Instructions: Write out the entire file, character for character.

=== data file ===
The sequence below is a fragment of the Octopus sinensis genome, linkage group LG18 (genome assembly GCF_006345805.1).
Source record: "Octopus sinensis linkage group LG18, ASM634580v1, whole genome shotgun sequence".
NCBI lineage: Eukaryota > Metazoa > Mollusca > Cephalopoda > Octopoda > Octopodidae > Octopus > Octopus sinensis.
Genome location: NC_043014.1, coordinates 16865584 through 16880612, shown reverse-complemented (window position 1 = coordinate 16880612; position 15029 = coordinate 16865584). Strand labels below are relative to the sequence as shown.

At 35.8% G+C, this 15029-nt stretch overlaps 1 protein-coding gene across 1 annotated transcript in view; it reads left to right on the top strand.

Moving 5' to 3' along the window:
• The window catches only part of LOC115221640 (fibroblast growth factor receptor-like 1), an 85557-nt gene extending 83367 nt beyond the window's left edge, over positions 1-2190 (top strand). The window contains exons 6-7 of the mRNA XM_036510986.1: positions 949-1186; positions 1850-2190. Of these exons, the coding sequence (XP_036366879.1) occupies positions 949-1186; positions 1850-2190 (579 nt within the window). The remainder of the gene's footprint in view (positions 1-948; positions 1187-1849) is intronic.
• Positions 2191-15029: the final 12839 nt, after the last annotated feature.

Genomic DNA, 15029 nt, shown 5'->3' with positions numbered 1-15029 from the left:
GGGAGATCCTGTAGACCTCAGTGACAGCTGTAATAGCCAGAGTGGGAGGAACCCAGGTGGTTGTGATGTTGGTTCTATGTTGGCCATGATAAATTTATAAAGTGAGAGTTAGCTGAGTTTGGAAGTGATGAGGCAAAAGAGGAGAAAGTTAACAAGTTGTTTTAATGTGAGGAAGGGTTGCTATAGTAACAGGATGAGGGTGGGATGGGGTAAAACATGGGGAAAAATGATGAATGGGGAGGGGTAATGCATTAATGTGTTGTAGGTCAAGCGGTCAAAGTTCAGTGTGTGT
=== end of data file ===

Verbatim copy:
The sequence below is a fragment of the Octopus sinensis genome, linkage group LG18 (genome assembly GCF_006345805.1).
Source record: "Octopus sinensis linkage group LG18, ASM634580v1, whole genome shotgun sequence".
NCBI lineage: Eukaryota > Metazoa > Mollusca > Cephalopoda > Octopoda > Octopodidae > Octopus > Octopus sinensis.
Genome location: NC_043014.1, coordinates 16865584 through 16880612, shown reverse-complemented (window position 1 = coordinate 16880612; position 15029 = coordinate 16865584). Strand labels below are relative to the sequence as shown.

At 35.8% G+C, this 15029-nt stretch overlaps 1 protein-coding gene across 1 annotated transcript in view; it reads left to right on the top strand.

Moving 5' to 3' along the window:
• The window catches only part of LOC115221640 (fibroblast growth factor receptor-like 1), an 85557-nt gene extending 83367 nt beyond the window's left edge, over positions 1-2190 (top strand). The window contains exons 6-7 of the mRNA XM_036510986.1: positions 949-1186; positions 1850-2190. Of these exons, the coding sequence (XP_036366879.1) occupies positions 949-1186; positions 1850-2190 (579 nt within the window). The remainder of the gene's footprint in view (positions 1-948; positions 1187-1849) is intronic.
• Positions 2191-15029: the final 12839 nt, after the last annotated feature.

Genomic DNA, 15029 nt, shown 5'->3' with positions numbered 1-15029 from the left:
GGGAGATCCTGTAGACCTCAGTGACAGCTGTAATAGCCAGAGTGGGAGGAACCCAGGTGGTTGTGATGTTGGTTCTATGTTGGCCATGATAAATTTATAAAGTGAGAGTTAGCTGAGTTTGGAAGTGATGAGGCAAAAGAGGAGAAAGTTAACAAGTTGTTTTAATGTGAGGAAGGGTTGCTATAGTAACAGGATGAGGGTGGGATGGGGTAAAACATGGGGAAAAATGATGAATGGGGAGGGGTAATGCATTAATGTGTTGTAGGTCAAGCGGTCAAAGTTCAGTGTGTGT